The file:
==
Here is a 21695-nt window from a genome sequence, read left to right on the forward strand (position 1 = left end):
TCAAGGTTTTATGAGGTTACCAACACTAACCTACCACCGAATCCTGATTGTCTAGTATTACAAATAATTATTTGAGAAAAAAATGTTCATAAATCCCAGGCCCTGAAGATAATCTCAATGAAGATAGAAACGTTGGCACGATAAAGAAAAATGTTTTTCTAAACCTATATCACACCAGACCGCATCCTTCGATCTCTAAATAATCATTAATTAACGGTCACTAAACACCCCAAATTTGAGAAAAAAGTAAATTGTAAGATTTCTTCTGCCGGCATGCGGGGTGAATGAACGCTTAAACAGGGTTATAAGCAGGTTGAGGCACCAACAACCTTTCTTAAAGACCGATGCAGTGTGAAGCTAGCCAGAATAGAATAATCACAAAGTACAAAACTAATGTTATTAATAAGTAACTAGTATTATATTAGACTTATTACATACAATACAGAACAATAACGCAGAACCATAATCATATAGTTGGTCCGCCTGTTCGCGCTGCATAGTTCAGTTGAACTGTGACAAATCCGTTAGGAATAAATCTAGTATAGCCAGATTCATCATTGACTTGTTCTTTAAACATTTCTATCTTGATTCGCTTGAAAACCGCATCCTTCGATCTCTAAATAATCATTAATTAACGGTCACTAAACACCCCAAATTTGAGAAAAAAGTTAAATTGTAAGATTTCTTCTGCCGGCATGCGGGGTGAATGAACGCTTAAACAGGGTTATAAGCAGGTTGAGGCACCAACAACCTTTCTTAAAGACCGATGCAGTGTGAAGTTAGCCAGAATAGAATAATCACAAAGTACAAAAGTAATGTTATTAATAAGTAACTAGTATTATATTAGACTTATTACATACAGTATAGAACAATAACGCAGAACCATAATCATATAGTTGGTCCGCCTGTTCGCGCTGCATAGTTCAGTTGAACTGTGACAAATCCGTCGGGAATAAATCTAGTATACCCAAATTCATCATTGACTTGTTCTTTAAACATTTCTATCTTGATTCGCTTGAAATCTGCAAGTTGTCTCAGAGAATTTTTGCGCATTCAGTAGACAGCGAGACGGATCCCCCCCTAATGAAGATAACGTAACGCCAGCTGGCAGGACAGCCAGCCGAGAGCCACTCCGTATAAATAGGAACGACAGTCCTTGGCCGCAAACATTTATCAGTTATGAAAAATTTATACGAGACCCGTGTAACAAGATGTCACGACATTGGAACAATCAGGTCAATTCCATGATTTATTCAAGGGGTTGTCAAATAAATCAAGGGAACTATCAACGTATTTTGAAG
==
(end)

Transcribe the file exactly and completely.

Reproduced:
Here is a 21695-nt window from a genome sequence, read left to right on the forward strand (position 1 = left end):
TCAAGGTTTTATGAGGTTACCAACACTAACCTACCACCGAATCCTGATTGTCTAGTATTACAAATAATTATTTGAGAAAAAAATGTTCATAAATCCCAGGCCCTGAAGATAATCTCAATGAAGATAGAAACGTTGGCACGATAAAGAAAAATGTTTTTCTAAACCTATATCACACCAGACCGCATCCTTCGATCTCTAAATAATCATTAATTAACGGTCACTAAACACCCCAAATTTGAGAAAAAAGTAAATTGTAAGATTTCTTCTGCCGGCATGCGGGGTGAATGAACGCTTAAACAGGGTTATAAGCAGGTTGAGGCACCAACAACCTTTCTTAAAGACCGATGCAGTGTGAAGCTAGCCAGAATAGAATAATCACAAAGTACAAAACTAATGTTATTAATAAGTAACTAGTATTATATTAGACTTATTACATACAATACAGAACAATAACGCAGAACCATAATCATATAGTTGGTCCGCCTGTTCGCGCTGCATAGTTCAGTTGAACTGTGACAAATCCGTTAGGAATAAATCTAGTATAGCCAGATTCATCATTGACTTGTTCTTTAAACATTTCTATCTTGATTCGCTTGAAAACCGCATCCTTCGATCTCTAAATAATCATTAATTAACGGTCACTAAACACCCCAAATTTGAGAAAAAAGTTAAATTGTAAGATTTCTTCTGCCGGCATGCGGGGTGAATGAACGCTTAAACAGGGTTATAAGCAGGTTGAGGCACCAACAACCTTTCTTAAAGACCGATGCAGTGTGAAGTTAGCCAGAATAGAATAATCACAAAGTACAAAAGTAATGTTATTAATAAGTAACTAGTATTATATTAGACTTATTACATACAGTATAGAACAATAACGCAGAACCATAATCATATAGTTGGTCCGCCTGTTCGCGCTGCATAGTTCAGTTGAACTGTGACAAATCCGTCGGGAATAAATCTAGTATACCCAAATTCATCATTGACTTGTTCTTTAAACATTTCTATCTTGATTCGCTTGAAATCTGCAAGTTGTCTCAGAGAATTTTTGCGCATTCAGTAGACAGCGAGACGGATCCCCCCCTAATGAAGATAACGTAACGCCAGCTGGCAGGACAGCCAGCCGAGAGCCACTCCGTATAAATAGGAACGACAGTCCTTGGCCGCAAACATTTATCAGTTATGAAAAATTTATACGAGACCCGTGTAACAAGATGTCACGACATTGGAACAATCAGGTCAATTCCATGATTTATTCAAGGGGTTGTCAAATAAATCAAGGGAACTATCAACGTATTTTGAAG